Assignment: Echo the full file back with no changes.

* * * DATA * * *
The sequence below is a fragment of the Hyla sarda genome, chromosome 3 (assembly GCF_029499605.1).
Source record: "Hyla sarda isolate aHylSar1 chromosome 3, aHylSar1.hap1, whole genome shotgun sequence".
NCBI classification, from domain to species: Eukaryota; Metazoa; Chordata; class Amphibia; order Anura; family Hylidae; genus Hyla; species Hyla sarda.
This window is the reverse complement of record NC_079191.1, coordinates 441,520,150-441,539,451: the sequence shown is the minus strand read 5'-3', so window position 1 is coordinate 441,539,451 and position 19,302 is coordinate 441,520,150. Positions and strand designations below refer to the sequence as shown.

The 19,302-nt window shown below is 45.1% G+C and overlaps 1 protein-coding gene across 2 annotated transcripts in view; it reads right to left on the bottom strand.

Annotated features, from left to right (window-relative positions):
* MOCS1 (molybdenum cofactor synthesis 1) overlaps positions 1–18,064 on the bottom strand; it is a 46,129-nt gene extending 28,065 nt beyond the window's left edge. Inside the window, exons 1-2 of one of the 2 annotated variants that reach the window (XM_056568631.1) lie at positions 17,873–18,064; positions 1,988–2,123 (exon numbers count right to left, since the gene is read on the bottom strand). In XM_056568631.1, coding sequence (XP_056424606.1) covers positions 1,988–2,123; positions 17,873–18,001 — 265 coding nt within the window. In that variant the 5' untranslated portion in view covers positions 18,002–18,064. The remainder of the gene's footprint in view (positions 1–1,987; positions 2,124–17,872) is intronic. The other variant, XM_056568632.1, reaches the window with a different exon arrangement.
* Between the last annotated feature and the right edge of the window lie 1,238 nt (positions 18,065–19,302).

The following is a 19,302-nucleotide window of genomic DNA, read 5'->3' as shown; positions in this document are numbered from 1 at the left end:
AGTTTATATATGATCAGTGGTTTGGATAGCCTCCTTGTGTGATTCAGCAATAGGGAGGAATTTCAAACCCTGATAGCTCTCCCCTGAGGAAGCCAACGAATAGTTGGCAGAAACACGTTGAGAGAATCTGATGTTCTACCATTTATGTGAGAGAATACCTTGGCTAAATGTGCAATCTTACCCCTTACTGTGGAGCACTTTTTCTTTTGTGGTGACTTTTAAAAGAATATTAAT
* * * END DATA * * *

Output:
The sequence below is a fragment of the Hyla sarda genome, chromosome 3 (assembly GCF_029499605.1).
Source record: "Hyla sarda isolate aHylSar1 chromosome 3, aHylSar1.hap1, whole genome shotgun sequence".
NCBI classification, from domain to species: Eukaryota; Metazoa; Chordata; class Amphibia; order Anura; family Hylidae; genus Hyla; species Hyla sarda.
This window is the reverse complement of record NC_079191.1, coordinates 441,520,150-441,539,451: the sequence shown is the minus strand read 5'-3', so window position 1 is coordinate 441,539,451 and position 19,302 is coordinate 441,520,150. Positions and strand designations below refer to the sequence as shown.

The 19,302-nt window shown below is 45.1% G+C and overlaps 1 protein-coding gene across 2 annotated transcripts in view; it reads right to left on the bottom strand.

Annotated features, from left to right (window-relative positions):
* MOCS1 (molybdenum cofactor synthesis 1) overlaps positions 1–18,064 on the bottom strand; it is a 46,129-nt gene extending 28,065 nt beyond the window's left edge. Inside the window, exons 1-2 of one of the 2 annotated variants that reach the window (XM_056568631.1) lie at positions 17,873–18,064; positions 1,988–2,123 (exon numbers count right to left, since the gene is read on the bottom strand). In XM_056568631.1, coding sequence (XP_056424606.1) covers positions 1,988–2,123; positions 17,873–18,001 — 265 coding nt within the window. In that variant the 5' untranslated portion in view covers positions 18,002–18,064. The remainder of the gene's footprint in view (positions 1–1,987; positions 2,124–17,872) is intronic. The other variant, XM_056568632.1, reaches the window with a different exon arrangement.
* Between the last annotated feature and the right edge of the window lie 1,238 nt (positions 18,065–19,302).

The following is a 19,302-nucleotide window of genomic DNA, read 5'->3' as shown; positions in this document are numbered from 1 at the left end:
AGTTTATATATGATCAGTGGTTTGGATAGCCTCCTTGTGTGATTCAGCAATAGGGAGGAATTTCAAACCCTGATAGCTCTCCCCTGAGGAAGCCAACGAATAGTTGGCAGAAACACGTTGAGAGAATCTGATGTTCTACCATTTATGTGAGAGAATACCTTGGCTAAATGTGCAATCTTACCCCTTACTGTGGAGCACTTTTTCTTTTGTGGTGACTTTTAAAAGAATATTAAT